I most certainly understand that we are at war. I also understand that the freedoms afforded to all of us in the Constitution were meant specifically for times like these. Our freedoms were carved out during times of strife by people who were facing brutal injustices, and were intended specifically so that this nation would behave differently in such times. If our freedoms crumble exactly when they are needed most, then they were really never freedoms at all.

After an hour and a half the INS agent walked back over and handed Asher and me our licenses. A policeman took us by the arm and escorted us out of the building. Before stepping out to the street, the INS agent apologized. He explained, in a low voice, that they did not think the two of us were in the restaurant. Several of the other patrons, though of South Asian descent, were in fact U.S. citizens. There were four taxi drivers, two students, one newspaper salesman - unwitting customers, just like Asher and me. I doubt, though, they received any apologies from the INS or the Department of Homeland Security.

Nor have the over 600 people of South Asian descent currently being held without charge by the Federal government. Apparently, this type of treatment is acceptable. One of the taxi drivers, a U.S. citizen, spoke to me during the interrogation. "Please stop talking to them," he urged. "I have been through this before. Please do whatever they say. Please for our sake."

Three days later I phoned the restaurant to discover what happened. The owner was nervous and embarrassed and obviously did not want to talk about it. But I managed to ascertain that the whole thing had been one giant mistake. A mistake. Loaded guns pointed in faces, people made to crawl on their hands and knees, police officers clearly exacerbating a tense situation by kicking in doors, taunting, keeping their fingers on the trigger even after the situation was under control. A mistake. And, according to the ACLU a perfectly legal one, thanks to the Patriot Act.

The Patriot Act is just the first phase of the erosion of the Fourth Amendment. From the Justice Department has emerged a draft of the Domestic Securities Enhancement Act, also known as Patriot II. Among other things, this act would allow the Justice Department to detain anyone, anytime, secretly and indefinitely. It would also make it a crime to reveal the identity or even existence of such a detainee.

Every American citizen, whether they support the current war or not, should be alarmed by the speed and facility with which these changes to our fundamental rights are taking place. And all of those who thought that these laws would never affect them, who thought that the Patriot Act only applied to the guilty, should heed this story as a wake-up call. Please learn from my experience. We are all vulnerable so speak out and organize, our Fourth Amendment rights depend upon it.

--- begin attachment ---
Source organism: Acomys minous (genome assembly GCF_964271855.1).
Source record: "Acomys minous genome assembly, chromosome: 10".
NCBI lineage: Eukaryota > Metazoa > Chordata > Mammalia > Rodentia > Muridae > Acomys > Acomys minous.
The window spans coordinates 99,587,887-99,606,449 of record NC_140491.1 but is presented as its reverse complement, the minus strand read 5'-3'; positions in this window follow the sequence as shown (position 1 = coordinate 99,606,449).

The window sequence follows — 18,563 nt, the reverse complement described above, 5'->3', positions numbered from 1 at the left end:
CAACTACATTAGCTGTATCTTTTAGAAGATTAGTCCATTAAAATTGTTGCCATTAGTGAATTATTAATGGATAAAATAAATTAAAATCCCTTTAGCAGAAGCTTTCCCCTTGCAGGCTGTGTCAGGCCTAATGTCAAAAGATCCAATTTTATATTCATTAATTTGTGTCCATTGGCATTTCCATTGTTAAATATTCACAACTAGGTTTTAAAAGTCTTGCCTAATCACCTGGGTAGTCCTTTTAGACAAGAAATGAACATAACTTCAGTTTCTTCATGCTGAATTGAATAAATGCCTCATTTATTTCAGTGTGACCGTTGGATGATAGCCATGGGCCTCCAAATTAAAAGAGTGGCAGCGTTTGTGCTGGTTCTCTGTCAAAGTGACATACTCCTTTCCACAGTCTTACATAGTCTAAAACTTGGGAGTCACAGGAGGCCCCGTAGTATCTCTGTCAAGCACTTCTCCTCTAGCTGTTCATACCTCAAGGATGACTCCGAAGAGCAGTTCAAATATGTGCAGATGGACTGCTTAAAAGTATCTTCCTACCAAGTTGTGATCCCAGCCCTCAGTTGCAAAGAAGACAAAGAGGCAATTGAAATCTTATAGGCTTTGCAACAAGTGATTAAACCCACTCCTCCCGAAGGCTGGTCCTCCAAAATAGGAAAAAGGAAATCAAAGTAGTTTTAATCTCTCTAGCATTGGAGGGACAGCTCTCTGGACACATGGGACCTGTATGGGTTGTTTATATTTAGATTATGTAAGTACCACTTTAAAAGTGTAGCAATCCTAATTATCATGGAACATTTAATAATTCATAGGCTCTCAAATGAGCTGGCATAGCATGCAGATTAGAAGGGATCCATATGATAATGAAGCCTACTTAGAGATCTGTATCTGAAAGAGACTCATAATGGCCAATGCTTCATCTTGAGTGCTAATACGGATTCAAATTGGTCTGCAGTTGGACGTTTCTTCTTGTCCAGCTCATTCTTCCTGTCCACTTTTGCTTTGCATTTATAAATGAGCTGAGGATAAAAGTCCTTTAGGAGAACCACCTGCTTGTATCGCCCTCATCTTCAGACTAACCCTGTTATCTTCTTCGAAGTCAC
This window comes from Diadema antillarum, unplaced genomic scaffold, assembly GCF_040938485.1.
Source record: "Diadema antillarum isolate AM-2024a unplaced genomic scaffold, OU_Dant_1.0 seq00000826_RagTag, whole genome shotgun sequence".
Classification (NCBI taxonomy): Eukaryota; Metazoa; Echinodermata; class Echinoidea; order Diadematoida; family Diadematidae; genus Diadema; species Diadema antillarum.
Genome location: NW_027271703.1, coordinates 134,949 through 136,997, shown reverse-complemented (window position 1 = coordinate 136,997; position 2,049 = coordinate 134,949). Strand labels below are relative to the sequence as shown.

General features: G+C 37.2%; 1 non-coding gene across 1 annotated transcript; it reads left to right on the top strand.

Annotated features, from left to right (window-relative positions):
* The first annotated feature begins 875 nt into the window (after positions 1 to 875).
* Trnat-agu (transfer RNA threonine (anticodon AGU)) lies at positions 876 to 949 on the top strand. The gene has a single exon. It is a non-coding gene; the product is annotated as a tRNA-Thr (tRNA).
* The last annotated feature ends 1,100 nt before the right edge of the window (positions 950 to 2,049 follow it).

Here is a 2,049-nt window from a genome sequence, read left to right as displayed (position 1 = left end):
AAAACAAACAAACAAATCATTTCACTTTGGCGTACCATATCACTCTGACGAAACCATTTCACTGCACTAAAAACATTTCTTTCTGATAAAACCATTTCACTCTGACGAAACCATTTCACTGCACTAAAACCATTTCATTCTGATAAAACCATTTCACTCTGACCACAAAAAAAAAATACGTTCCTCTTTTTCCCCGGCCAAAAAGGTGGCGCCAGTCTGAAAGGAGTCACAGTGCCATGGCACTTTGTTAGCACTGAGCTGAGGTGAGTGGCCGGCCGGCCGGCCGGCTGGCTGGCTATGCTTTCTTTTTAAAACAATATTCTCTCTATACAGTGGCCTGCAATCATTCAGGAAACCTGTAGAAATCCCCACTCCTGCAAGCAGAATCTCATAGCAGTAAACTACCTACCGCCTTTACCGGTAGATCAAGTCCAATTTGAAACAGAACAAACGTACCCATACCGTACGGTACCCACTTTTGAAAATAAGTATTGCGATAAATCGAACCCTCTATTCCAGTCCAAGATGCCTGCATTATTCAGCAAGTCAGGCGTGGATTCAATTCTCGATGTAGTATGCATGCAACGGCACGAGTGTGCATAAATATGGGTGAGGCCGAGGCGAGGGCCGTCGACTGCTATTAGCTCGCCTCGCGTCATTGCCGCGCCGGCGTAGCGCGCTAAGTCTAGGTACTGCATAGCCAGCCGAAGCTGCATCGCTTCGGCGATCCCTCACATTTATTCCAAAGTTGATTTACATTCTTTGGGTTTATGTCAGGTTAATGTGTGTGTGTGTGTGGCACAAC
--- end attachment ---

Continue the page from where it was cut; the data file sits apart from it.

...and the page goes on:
Jason Halperin lives in New York City and works at Doctors Without Borders/Medicins San Frontieres. If you are moved by this account, he asks that you consider donating to your local ACLU chapter.
dont believe it 30.Apr.2003 12:08



failed script 30.Apr.2003 12:09


Sounds like a failed script from a FOX TV show.

You had better wake up 30.Apr.2003 13:11

Leroy Brown

Shit like that happens all the time.
You had better wake up.

Why don't you believe it? 30.Apr.2003 13:19


It looks like a real article to me, and has been published on many sites; in addition, he is a real person, and if you don't believe it, why don't you call him at (212) 847-3143?
Or better yet visit www.doctorswithoutborders.org and email him?

Believe it, our liberties and freedoms are being given away by the citizens, no-one in the mainstream is complaining - what about the idea that someone could, theoretically, own every single newspaper, radio station, and television station because of the new acts of the FCC? Doesn't that worry you at all in addition to acts like this?

Hmmm. 30.Apr.2003 13:26

Tree Topper

It sounds like someone just finished with a writing class and wanted to share with everyone how great he/she is. Not bad, but the part where the INS person was saying "we are at war, we are at war. How can they not understand this." WEll that was the Academy Awards and you got the gold. What a load of trash.

we are not at war 30.Apr.2003 13:55

just me

Actually Tree Hopper the chant "we are at war, people need to understand that" fits perfectly. Shortly after 9-11 I attended a talk in Hood River and one of the speakers was the highest ranking Fed who is stationed in Oregon. The basis of his comments can be summed up in the statement "we are at war" That is the administration's view point... So we should just expect to have our civil liberties assualted...sorry... well not too sorry actually.
The last time I read the constitution of the United States it very specifically stated that Congress is to declare war. Has that been done? Do we still live in the US?
Okay then I guess these pricks are running a false government and have duped the rest of our fellow Americans, and unfortunately many people who read this board into thinking that is okay.
Throw the bums out already!

uh huh 30.Apr.2003 14:03